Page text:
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LA policy-makers must fight flawed EPA takeover

Maybe the outspokenness comes from knowing he’s moving on by his own accord, but Louisiana’s Secretary of Environmental Quality Harold Leggett sent a necessary note that should wake up the uninformed and rouse the quasi-religious, and helps to back responsible policy-makers from Louisiana.

Leggett, who is leaving his post early next year to return to the private sector, penned a letter (similar to that of leaders of two other states) to the federal government’s Environmental Protection Agency objecting to its ruling that “endangerment” exists concerning emission of carbon dioxide into the atmosphere. This enables the agency to begin regulating CO2 as a “dangerous” gas and has introduced a means to do so. Leggett argues that Congress, which created the Clean Air Act of 1971 under which the EPA is claiming authority to do this and which represents the people, should be deferred to by the EPA in deciding what to do.

This position is entirely justified because of three major problems with the EPA’s approach. First, it derives its authority to do this from a 2007 decision of the U.S. Supreme Court that was tortured in its jurisprudence and arrogated to itself what it thinks Congress should have thought about what could be regulated and how. Second, it does so through its own dubious interpretation of the law, unilaterally rewriting it because to follow the letter of the law would impose absurdly high regulatory costs on virtually any property bigger than a large house. Third, the “science” on which EPA based its decision itself has been demonstrated to be faulty, flawed, manipulated, and unreliable.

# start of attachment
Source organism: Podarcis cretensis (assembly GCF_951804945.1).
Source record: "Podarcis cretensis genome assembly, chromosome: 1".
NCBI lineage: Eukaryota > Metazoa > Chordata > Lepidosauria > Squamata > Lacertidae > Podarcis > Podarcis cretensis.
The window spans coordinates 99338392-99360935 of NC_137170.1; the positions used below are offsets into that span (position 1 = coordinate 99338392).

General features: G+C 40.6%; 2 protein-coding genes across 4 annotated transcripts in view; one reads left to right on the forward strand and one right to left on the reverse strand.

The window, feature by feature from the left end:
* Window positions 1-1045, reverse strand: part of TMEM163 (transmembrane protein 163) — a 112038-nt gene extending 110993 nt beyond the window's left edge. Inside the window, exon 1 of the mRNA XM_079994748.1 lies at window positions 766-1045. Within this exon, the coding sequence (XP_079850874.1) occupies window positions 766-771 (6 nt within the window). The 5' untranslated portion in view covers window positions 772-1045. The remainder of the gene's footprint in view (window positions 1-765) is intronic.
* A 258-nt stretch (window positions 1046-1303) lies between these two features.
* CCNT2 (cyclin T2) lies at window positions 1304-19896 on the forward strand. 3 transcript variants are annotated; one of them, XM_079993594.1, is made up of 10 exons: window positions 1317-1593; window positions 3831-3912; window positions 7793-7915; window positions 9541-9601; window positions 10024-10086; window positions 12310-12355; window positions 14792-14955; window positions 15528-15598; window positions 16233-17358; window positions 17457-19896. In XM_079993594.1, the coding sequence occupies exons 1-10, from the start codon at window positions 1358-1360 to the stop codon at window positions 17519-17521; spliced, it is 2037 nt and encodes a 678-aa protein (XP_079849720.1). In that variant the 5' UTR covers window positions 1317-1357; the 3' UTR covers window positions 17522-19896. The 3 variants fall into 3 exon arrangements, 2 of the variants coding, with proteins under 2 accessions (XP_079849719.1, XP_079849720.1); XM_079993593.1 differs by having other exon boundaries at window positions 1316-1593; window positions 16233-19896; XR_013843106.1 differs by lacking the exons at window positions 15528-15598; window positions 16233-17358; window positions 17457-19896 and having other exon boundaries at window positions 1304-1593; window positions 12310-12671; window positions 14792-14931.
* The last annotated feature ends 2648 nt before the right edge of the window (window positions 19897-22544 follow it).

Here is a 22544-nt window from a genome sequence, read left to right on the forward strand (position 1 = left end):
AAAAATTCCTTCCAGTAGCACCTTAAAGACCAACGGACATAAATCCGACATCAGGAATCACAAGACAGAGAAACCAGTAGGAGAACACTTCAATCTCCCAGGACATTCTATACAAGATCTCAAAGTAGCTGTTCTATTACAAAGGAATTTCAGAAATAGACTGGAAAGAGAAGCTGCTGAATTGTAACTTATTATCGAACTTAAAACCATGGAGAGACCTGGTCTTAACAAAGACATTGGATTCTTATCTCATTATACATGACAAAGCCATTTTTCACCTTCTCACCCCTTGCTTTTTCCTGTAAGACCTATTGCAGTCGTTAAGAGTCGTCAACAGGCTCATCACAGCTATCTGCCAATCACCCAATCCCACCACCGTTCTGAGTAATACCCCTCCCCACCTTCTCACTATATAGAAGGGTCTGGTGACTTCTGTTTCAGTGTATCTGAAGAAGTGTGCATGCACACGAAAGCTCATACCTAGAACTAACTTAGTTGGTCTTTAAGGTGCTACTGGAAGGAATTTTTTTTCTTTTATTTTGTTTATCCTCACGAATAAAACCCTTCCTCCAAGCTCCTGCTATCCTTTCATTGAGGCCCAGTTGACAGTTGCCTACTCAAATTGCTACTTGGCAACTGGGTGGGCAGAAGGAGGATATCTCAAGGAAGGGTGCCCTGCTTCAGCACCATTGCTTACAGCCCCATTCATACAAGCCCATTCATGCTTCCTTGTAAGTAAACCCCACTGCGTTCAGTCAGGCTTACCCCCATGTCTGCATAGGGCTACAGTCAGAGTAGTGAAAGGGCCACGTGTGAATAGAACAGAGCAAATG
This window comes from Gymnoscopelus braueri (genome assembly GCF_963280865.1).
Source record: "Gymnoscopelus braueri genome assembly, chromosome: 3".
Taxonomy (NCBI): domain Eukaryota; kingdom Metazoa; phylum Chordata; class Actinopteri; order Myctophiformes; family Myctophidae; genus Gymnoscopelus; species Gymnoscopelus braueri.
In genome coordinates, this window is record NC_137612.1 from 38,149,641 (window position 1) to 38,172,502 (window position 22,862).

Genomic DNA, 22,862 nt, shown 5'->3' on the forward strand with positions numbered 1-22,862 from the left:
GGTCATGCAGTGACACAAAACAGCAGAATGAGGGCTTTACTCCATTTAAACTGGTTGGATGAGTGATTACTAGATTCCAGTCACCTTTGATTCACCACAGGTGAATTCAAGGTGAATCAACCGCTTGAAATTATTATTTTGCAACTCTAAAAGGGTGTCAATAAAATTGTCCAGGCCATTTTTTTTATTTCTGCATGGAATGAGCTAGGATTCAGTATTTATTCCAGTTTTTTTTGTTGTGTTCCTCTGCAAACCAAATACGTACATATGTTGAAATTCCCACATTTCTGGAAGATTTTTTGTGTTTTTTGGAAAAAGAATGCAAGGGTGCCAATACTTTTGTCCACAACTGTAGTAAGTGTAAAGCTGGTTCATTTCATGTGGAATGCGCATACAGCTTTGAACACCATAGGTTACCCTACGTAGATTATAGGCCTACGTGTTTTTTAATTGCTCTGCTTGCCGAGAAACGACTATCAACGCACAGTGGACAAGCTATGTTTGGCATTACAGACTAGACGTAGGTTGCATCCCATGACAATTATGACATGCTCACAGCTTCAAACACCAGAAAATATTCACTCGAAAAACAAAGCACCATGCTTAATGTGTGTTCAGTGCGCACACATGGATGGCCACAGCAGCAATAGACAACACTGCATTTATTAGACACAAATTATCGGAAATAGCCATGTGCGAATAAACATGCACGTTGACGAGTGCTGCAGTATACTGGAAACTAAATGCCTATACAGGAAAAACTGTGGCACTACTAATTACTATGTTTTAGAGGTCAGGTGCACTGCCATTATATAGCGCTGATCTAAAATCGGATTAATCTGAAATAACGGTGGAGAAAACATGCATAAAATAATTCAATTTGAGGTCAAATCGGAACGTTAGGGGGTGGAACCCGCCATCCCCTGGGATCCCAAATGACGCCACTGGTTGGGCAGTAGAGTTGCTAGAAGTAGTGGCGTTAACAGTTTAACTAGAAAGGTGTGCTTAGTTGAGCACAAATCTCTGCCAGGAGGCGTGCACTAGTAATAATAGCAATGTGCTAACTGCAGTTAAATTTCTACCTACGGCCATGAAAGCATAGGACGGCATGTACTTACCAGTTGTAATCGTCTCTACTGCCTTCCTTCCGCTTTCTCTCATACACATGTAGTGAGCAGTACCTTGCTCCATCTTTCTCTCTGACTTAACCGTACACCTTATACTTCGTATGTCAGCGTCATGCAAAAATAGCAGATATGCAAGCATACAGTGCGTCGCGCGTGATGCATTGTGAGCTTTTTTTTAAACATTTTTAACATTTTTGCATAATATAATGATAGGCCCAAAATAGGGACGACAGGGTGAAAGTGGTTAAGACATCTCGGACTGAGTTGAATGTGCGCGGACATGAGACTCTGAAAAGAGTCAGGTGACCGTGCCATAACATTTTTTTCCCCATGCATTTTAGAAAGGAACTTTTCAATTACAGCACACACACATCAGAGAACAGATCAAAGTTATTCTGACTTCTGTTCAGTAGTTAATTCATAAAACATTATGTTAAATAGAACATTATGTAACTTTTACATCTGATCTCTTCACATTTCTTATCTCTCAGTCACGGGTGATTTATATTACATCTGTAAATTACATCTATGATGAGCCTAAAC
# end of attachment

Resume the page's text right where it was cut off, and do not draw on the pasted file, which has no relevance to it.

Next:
Thus, the logical conclusion is that if the EPA follows the law it will have such an absurd impact therefore reasonable minds must conclude Congress never intended the Act to regulate anything in the air and the genuine science to support the idea that man-made CO2 emissions cause a significant negative change in climate does not exist. Therefore, it would be entirely appropriate for the EPA not to act to preserve the integrity of the law and to allow Congress to provide guidance through legislation clarifying what it means to do, using actual science.

That, however, runs against the ideological grain of the pres. Barack Obama Administration which hopes to use the issue to increase government control over the economy to empower government and its other allies. This approach also brings power and privilege to those who disregard the questionable “science” behind the idea of man-made climate change and cling to that as a matter of faith regardless of the costs to people.

Louisiana is blessed to have two of the more active members of Congress who speak against the man-made climate change fraud, Sen. David Vitter and Rep. Steve Scalise. Hopefully, they will echo Leggett’s concerns in Washington and strive to correct the bull-headed Obama agenda by continuing to work against disastrous bills that in essence would ratify the EPA’s choice and to support others that would counteract its decisions in this regard.

Leggett is to be applauded for publicizing an issue gone largely unnoticed by the public and this would serve as a worthy way to punctuate his service to the state.

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